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Pandora Buys South Dakota FM

The company says the move is an attempt to lower its music streaming royalty rates

Pandora is getting into the broadcast radio business. The move is an effort to lower its music royalty payments.

In a filing with the Securities and Exchange Commission, Pandora states it’s paying Connoisseur Media $600,000 for KXMZ(FM), Rapid City, S.D. and has begun operating the station under an LMA.

“We look forward to broadcasting our personalized experience to the community in Rapid City, an area where over 42,000 residents already use Pandora. And we will apply Pandora’s insights about listening habits to program music that accurately reflects local listeners’ evolving tastes,” says Pandora Assistant General Counsel Christopher Harrison in an op-ed for The Hill.

Harrison also says the purchase allows the Internet streaming service to qualify for the same Radio Music Licensing Committee royalty rates that broadcast radio pays ASCAP and BMI.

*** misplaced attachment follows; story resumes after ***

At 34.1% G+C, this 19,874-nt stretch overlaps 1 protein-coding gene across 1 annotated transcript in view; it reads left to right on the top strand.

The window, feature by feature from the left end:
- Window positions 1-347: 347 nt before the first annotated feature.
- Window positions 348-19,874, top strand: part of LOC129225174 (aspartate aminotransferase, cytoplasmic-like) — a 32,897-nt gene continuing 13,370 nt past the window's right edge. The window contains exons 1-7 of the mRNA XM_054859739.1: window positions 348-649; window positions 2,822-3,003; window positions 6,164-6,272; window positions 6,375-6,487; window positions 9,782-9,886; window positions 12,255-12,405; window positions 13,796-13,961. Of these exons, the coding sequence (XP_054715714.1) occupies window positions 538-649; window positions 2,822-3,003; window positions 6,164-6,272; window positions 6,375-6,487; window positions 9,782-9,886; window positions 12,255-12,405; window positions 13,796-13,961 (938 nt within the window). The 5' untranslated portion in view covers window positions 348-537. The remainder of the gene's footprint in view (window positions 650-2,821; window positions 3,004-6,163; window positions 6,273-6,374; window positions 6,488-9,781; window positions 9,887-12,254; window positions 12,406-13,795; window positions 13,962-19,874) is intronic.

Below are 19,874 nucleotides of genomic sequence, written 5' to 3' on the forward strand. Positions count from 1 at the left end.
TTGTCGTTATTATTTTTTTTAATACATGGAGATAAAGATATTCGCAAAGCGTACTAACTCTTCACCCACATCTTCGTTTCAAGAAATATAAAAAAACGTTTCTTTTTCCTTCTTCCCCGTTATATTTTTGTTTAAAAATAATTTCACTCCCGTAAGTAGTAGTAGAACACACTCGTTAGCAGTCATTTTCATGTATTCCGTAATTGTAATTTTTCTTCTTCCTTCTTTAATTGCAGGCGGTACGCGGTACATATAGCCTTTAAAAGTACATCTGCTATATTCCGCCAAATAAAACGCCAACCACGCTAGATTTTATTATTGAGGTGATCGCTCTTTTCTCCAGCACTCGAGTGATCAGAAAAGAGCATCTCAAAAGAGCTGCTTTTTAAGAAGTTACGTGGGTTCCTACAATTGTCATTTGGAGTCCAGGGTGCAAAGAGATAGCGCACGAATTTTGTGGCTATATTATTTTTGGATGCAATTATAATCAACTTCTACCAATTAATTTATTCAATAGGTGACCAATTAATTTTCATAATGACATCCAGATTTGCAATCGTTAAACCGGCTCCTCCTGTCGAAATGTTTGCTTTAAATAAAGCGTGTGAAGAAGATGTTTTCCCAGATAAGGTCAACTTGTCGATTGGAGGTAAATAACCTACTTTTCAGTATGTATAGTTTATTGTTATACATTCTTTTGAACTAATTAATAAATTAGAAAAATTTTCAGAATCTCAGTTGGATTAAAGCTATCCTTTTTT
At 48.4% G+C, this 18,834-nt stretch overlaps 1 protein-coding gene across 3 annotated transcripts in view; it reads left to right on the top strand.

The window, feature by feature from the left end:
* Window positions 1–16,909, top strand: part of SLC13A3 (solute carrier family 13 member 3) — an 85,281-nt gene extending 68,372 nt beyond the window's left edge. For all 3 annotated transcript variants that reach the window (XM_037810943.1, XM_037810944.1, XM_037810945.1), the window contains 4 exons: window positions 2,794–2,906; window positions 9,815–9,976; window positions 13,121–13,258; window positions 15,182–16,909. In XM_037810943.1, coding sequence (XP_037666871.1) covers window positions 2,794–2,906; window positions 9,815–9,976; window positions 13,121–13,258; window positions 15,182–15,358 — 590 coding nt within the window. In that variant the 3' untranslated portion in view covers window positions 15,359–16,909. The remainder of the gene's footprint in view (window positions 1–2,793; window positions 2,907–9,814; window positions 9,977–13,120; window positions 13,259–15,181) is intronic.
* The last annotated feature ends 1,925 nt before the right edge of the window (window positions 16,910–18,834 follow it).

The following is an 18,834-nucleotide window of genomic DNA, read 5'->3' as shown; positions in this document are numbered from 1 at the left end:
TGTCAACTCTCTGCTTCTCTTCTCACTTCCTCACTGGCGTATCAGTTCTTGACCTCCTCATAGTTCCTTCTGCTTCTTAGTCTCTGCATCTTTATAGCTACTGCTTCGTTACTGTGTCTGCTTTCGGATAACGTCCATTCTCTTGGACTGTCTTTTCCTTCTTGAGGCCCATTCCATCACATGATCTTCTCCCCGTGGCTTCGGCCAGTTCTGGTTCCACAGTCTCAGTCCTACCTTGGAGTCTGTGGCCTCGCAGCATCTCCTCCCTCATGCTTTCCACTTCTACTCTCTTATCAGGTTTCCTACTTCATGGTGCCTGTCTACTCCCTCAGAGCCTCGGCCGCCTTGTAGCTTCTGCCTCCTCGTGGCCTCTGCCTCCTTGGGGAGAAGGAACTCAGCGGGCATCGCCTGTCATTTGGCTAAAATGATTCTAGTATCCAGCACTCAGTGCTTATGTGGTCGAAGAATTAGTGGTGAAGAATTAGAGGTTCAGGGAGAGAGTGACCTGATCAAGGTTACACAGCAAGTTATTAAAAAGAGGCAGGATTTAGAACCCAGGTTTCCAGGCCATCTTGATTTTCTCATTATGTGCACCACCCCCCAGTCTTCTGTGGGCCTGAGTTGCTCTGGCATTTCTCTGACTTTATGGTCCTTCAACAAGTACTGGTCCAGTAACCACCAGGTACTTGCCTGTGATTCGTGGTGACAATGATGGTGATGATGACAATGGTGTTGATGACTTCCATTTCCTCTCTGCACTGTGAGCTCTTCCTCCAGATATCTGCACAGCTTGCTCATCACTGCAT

Pandora has been lobbying for lower music license rates for awhile, saying it’s stuck with higher rates than either satellite radio or terrestrial radio pays for streaming, hindering efforts to maintain profitability. Indeed, during a Congressional hearing on royalty fees last year, one venture capitalist said his company didn’t get into the music streaming business because it doesn’t see it as a successful business model.

Last year, the RMLC reached new agreements with ASCAP and BMI to cut the on-air and streaming royalties radio broadcasters pay. Harrison says ASCAP denied Pandora a rate matching what Clear Channel pays for its iHeartRadio streaming service, because iHeartRadio “is owned by a terrestrial broadcaster.”

In November, Pandora filed a petition in a New York federal court asking the judge to set a reasonable rate for streaming ASCAP songs.

Harrison says Pandora has filed a new motion in New York federal district court against ASCAP alleging “discriminatory treatment,” saying that ASCAP violated terms of an antitrust consent decree with the DOJ. Pandora alleges ASCAP allowed some music publishers to selectively withdraw the media rights for their song catalogs from the organization, “forcing Pandora to negotiate a direct agreement against a ticking clock” so it could continue to stream songs from the publisher’s catalog, according to Harrison.